What Goes on Behind the Scenes of the TV Upfronts

Turner, Discovery, NBC Universal and USA Execs on How They Pull Off Their Events

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Discovery toots its own horn.
Discovery toots its own horn. Credit: Discovery

Laura Dames, senior VP-business operations and general manager, The Sponsor Shop for Turner Entertainment Networks

Where: The upfront is a year-round job for Ms. Dames, who heads The Sponsor Shop, Turner's in-house agency, and four or five other staffers. This year's event moves from the Hammerstein Ballroom to Madison Square Garden on May 14. The bigger space, which is wider than (but not as tall as) the Hammerstein, means she and her team need to rethink how they set up.

Who helps: Turner has worked for the past 10 years with Atomic Design, a staging company based in Lilitz, Pa., which organizes the stage crew, constructs the set and coordinates other logistics. Setup also takes hundreds of union staff and production people.

Getting there: Corralling all the presenters is "like a military exercise," said Ms. Dames. "We've had many years in which getting our talent on to a plane that was actually going to land in New York on time required a lot of last-minute magic," she said. "One year, the plane with the majority of our talent got in after 2 a.m." But that's just the beginning. Escorting the stars "through the streets of New York during morning rush hour and getting them to the green room, into elevators, up and down stairs and ramps and through the crazy back passageways of the theater always tests our communication and coordination skills," she said. "Those headsets aren't just for show."

The hiccups: When the lights went dark at Hammerstein Ballroom in 2011 in the middle of Turner's presentation, Ms. Dames' immediate reaction was "Holy crap." When it was clear the lights couldn't be fixed quickly, Turner President Steve Koonin volunteered to go on stage. "He asked, 'What should I tell them?' and I said, 'Tell them it broke and we're trying to fix it. Good luck!' The rest is history, because Steve was so great and funny onstage," Ms. Dames said. "Then Ray Romano stepped up and offered to go on. It helps to have professional, stand-up comedians with current material on standby."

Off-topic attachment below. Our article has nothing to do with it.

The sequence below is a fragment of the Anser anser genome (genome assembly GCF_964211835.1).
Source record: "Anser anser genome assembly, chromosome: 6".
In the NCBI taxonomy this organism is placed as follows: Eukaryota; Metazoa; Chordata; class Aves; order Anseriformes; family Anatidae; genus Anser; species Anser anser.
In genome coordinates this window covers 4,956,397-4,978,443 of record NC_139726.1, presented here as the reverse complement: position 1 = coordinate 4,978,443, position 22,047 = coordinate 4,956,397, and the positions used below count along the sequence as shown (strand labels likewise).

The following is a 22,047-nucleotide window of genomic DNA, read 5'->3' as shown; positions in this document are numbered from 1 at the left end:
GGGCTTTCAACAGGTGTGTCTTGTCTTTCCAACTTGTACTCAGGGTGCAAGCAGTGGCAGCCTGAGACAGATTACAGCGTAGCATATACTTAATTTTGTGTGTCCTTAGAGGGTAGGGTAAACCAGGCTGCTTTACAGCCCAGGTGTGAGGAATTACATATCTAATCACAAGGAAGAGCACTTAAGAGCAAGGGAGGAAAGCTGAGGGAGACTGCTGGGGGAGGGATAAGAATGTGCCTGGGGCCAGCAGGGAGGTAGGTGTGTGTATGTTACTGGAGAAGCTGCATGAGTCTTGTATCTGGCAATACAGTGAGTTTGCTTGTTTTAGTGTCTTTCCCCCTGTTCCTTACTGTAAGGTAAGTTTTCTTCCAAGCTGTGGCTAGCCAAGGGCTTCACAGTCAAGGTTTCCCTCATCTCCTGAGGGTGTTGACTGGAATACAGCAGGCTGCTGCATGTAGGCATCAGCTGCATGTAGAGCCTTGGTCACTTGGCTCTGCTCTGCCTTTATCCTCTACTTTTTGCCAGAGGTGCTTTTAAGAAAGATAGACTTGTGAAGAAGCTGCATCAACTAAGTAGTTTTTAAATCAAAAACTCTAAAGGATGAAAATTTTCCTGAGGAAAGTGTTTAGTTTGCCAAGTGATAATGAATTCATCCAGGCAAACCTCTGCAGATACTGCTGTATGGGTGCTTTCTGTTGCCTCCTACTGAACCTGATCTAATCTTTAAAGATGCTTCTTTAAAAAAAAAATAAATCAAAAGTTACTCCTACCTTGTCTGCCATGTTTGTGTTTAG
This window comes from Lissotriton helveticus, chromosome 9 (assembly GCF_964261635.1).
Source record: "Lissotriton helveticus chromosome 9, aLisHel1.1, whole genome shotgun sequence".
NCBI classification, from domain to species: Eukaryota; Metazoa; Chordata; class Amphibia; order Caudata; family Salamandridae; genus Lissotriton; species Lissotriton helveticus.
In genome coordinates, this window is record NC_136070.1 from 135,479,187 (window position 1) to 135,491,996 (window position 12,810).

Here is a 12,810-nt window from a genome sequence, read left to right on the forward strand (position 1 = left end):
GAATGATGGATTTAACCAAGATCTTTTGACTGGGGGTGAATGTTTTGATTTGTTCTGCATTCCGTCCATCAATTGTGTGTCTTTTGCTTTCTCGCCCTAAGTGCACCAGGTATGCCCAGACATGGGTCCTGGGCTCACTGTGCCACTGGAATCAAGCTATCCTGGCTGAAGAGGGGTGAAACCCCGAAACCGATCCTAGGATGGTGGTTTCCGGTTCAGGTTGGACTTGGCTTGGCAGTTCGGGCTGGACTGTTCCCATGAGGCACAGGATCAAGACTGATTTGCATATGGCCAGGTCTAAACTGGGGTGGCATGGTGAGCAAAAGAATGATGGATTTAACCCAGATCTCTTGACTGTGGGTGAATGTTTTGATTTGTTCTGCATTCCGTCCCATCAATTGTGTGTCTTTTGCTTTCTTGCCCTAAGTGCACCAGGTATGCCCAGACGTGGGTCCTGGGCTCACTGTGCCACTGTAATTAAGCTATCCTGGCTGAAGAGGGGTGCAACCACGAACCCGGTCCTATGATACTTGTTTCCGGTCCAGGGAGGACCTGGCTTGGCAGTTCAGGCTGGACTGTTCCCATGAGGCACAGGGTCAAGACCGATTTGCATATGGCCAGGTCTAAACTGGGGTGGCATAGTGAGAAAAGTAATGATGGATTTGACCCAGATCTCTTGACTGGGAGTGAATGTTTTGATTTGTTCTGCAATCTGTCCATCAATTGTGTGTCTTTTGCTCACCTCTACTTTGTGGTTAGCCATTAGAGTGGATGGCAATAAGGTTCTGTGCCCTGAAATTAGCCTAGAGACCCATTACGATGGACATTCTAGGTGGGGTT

Ian Parmiter, senior VP-marketing and ad sales, Discovey

Juggling the lineup: This year's show on April 3 had sections for nine of its networks and ran more than two hours. In order to keep it interesting, Mr. Parmiter looks for an emotional arc. "We want it to be a theatrical stage show, not a sales presentation."

Making it flow: "We allocate more rehearsal time than probably other networks," Mr. Parmiter said. Since most of Discovery's talent is homegrown, the company plans additional prep time. There are three days of rehearsal in Silver Spring, Md., near Discovery's headquarters, and then three to four rehearsals at the location, Jazz at Lincoln Center. Discovery works with DePalma Productions, which hires crew, staging, lighting and video, and supports production. Up to 100 internal staffers work on the show and up to 250 people have a hand in the upfront.

Wowing the audience: During Discovery's 2013 upfront, Nik Wallenda walked a tightrope 70 feet above the audience. Aside from the safety logistics and insurance required, Discovery had to get permission from Jazz to drill into its concrete foundation to anchor the wire. Post-show, the crew had to fill the holes in the wall and replace the carpet.

Getting there: Discovery's talent-relations team coordinates travel, requiring the tricky task of working around production schedules. "Sometimes the backstage interactions can seem a bit surreal," said Mr. Parmiter. "One year, I was backstage and on one side Buzz Aldrin was talking to the 'Deadliest Catch' captains; on the other side, Clinton Kelly was talking to animal handlers for Animal Planet. The puppies from Animal Planet are always a big hit."

John Shea, exec VP-CMO, client solutions group, NBC Universal; Alexandra Shapiro, exec VP-marketing and digital, USA Network

What it is: NBC Universal is combining all of its cable networks for one massive upfront, which will end the broadcast upfront week on May 15. This is the first event of this magnitude for NBCU.

Where: While it would seem easy to find a venue in New York, Ms. Shapiro said it's challenging to find a space that can hold NBCU's more than 3,000 attendees and have room for both a presentation and party in the same place. So the NBCU event will be held at the Jacob Javits Center.

The program: Ms. Shapiro said its networks are mindful that NBCU's presentation is the last of broadcast upfront week, so they want to celebrate and entertain. NBCU will give the floor to six of its networks, though every channel will be represented.

Who will be there: There will be a lot of corralling due to the sheer number of NBCU stars. In conjunction with the upfront, the company is launching a portfolio-wide marketing campaign that involves about 150 of its stars. The photo and video shoot (elements of which will be seen during the presentation) already took place and required three sound stages.

The minutiae: Mr. Shea and Ms. Shapiro are planning everything from what the staff is wearing to what is on one video monitor vs. another. In Mr. Shea's office there's a "war room" where every single moment of the upfront is plotted out.

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CORRECTION: An earlier version of this article misstated Laura Dames' title. She is general manager of The Sponsor Shop for Turner Entertainment Networks, not Turner Entertainment Networks itself.

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